Sometimes having an allergic person in the house can be a relatively un-eco experience. There are times when you use disposable Dettol surface wipes, because it’s the safest and easiest thing to do, rather than your usual eco surface cleaner with a washable cloth. Dettol surface wipes promise that they remove allergens and are approved by Allergy UK. Not only are no eco products approved by Allergy UK, they can often contain allergens themselves (e.g. Ecover washing up liquid containing wheat gluten).
When we’re out and about and I’m not within reach of a bathroom I do use Dettol surface wipes on Adam’s hands to try and remove allergens. Baby wipes just can’t do the same job. I’m aware that Dettol contains ingredients that could be harmful but anaphylaxis could kill him within 7 minutes. The toxins in Dettol will take decades to take effect.
We also don’t recycle any packaging with allergens in it because Adam enjoys helping with sorting the recycling and I can’t risk him coming into contact with dirty packaging. So that goes straight in the bin. The proportion of recycable waste going straight in the bin of total weekly household waste is minimal. But still, if Adam didn’t have allergies, those things would be recycled too.
I tend to wash clothes much more often than would be necessary if we weren’t dealing with allergies. Almost after every outing Adam’s clothes go in the wash, particularly any tops as he can easily get allergens on his sleeves from rubbing on playground slides, hugging other kids etc.
So I know that living with allergies isn’t as eco a lifestyle as it could be ideally.
This week we were planning on going to stay in Devon in a self catering cottage that is part of a 5* holiday complex. The price per night was pretty high so we thought that we could depend on a high standard of cleanliness, once we were assured that the flooring in the eating area isn’t carpeted and that the furniture is all wood or leather (and hence easily wipeable).
I wrote to the owners today, explaining why I’d asked for an extra thorough clean when making the booking last week. I had asked if they could use Dettol surface cleaner rather than the Ecover products they use as part of their Green Tourism effort and explained why. I asked if they could give the cottage an extra thorough clean for us. And I said that we’d bring our own bedding and bed linen.
To me this seemed reasonable-I know that Adam’s level of sensitivity to allergens is rare and hence that they wouldn’t be getting a similar request from other guests that weekend. Initially I’d planned to give the cottage a clean myself on arrival but we were planning to arrive on Friday evening ie. just before Adam’s bedtime, and paying what we were paying I thought it would be ok to ask the owners to put a little extra effort in to ensure our comfort. I’d emphasised that this would be almost the first time we’d ever been away with Adam not in a tent and hence we would love to be repeat customers if things worked out.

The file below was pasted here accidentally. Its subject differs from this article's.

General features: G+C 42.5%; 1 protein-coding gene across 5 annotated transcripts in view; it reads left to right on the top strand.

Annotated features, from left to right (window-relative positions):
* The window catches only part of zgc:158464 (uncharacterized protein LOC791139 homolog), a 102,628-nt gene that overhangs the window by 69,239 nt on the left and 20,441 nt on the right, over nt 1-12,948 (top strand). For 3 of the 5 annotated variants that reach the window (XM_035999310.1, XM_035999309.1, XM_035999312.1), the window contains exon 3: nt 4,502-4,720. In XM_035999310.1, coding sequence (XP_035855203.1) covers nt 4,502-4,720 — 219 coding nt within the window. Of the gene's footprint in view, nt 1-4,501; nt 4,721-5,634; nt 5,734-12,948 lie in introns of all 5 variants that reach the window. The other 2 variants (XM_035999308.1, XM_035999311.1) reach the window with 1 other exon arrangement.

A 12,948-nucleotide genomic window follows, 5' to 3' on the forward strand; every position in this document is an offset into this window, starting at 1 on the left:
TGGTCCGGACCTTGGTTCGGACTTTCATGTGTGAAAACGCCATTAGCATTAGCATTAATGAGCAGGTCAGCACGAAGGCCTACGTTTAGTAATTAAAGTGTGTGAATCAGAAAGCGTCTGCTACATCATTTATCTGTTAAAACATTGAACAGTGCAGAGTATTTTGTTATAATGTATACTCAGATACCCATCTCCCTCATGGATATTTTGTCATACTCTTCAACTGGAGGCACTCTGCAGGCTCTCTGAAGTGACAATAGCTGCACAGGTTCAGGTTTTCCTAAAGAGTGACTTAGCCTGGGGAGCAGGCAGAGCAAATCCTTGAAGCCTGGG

But I just got an email back basically saying ‘no can do’. They can’t use Dettol because it contains some ingredient they’re not happy with and they only vacuum the carpets once a week anyway. They can’t do a thorough vacuum and clean of the cottage because they won’t have time. Communal areas (including all the exciting facilities) are only cleaned once a week. They’re concerned about their Green credentials if they used Dettol on this one occassion.
My husband says my ‘expectations are out of whack’ but I feel that when we go to Carluccio’s for example, they have no problem with using up the Chef’s time for her/him to chat with us about our requirements and make a dish from scratch for Adam – with no cross contamination and the trouble that that entails – with their own hands. It’s part of looking after customers so they keep coming back and including as many different people into a customer base. If the cottage owners were able to help us out, we would not only be coming back again but would be recommending them to other allergy sufferers.
I obviously disagree with my husband about the problem being my expectations (I would, wouldn’t I!) and would be very interested to hear what other people’s experiences have been with finding holiday accommodation in the UK where the owners refused to help out or, perhaps instead went the extra mile to make it a comfortable stay for your allergic child.